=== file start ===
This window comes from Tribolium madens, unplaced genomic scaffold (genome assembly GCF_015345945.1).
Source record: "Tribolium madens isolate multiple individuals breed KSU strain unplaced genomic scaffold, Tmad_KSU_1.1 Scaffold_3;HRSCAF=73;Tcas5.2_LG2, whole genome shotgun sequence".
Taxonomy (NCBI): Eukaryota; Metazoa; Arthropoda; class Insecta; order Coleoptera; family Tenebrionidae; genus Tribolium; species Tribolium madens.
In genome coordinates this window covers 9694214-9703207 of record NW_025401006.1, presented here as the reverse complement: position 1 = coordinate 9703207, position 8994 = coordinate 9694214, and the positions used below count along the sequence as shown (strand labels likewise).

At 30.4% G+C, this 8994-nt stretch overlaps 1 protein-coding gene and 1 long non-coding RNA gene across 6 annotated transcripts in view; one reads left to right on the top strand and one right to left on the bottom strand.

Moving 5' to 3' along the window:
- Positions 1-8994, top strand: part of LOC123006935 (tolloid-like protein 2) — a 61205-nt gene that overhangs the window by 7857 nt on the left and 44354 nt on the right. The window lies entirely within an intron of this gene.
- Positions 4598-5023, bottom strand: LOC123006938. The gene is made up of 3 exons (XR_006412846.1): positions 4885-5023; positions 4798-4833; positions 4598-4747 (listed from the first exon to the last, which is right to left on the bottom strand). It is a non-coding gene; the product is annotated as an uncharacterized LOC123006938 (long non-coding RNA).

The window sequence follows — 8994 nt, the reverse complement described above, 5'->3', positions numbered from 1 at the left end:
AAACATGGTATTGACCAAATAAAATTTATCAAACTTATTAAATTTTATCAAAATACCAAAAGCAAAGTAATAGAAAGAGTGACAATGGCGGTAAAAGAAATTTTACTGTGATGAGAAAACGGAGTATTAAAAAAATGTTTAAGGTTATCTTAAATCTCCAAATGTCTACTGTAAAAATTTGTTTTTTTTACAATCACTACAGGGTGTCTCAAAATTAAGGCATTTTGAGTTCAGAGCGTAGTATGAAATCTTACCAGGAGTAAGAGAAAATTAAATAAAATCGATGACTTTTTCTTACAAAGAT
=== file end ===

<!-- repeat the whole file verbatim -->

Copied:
This window comes from Tribolium madens, unplaced genomic scaffold (genome assembly GCF_015345945.1).
Source record: "Tribolium madens isolate multiple individuals breed KSU strain unplaced genomic scaffold, Tmad_KSU_1.1 Scaffold_3;HRSCAF=73;Tcas5.2_LG2, whole genome shotgun sequence".
Taxonomy (NCBI): Eukaryota; Metazoa; Arthropoda; class Insecta; order Coleoptera; family Tenebrionidae; genus Tribolium; species Tribolium madens.
In genome coordinates this window covers 9694214-9703207 of record NW_025401006.1, presented here as the reverse complement: position 1 = coordinate 9703207, position 8994 = coordinate 9694214, and the positions used below count along the sequence as shown (strand labels likewise).

At 30.4% G+C, this 8994-nt stretch overlaps 1 protein-coding gene and 1 long non-coding RNA gene across 6 annotated transcripts in view; one reads left to right on the top strand and one right to left on the bottom strand.

Moving 5' to 3' along the window:
- Positions 1-8994, top strand: part of LOC123006935 (tolloid-like protein 2) — a 61205-nt gene that overhangs the window by 7857 nt on the left and 44354 nt on the right. The window lies entirely within an intron of this gene.
- Positions 4598-5023, bottom strand: LOC123006938. The gene is made up of 3 exons (XR_006412846.1): positions 4885-5023; positions 4798-4833; positions 4598-4747 (listed from the first exon to the last, which is right to left on the bottom strand). It is a non-coding gene; the product is annotated as an uncharacterized LOC123006938 (long non-coding RNA).

The window sequence follows — 8994 nt, the reverse complement described above, 5'->3', positions numbered from 1 at the left end:
AAACATGGTATTGACCAAATAAAATTTATCAAACTTATTAAATTTTATCAAAATACCAAAAGCAAAGTAATAGAAAGAGTGACAATGGCGGTAAAAGAAATTTTACTGTGATGAGAAAACGGAGTATTAAAAAAATGTTTAAGGTTATCTTAAATCTCCAAATGTCTACTGTAAAAATTTGTTTTTTTTACAATCACTACAGGGTGTCTCAAAATTAAGGCATTTTGAGTTCAGAGCGTAGTATGAAATCTTACCAGGAGTAAGAGAAAATTAAATAAAATCGATGACTTTTTCTTACAAAGAT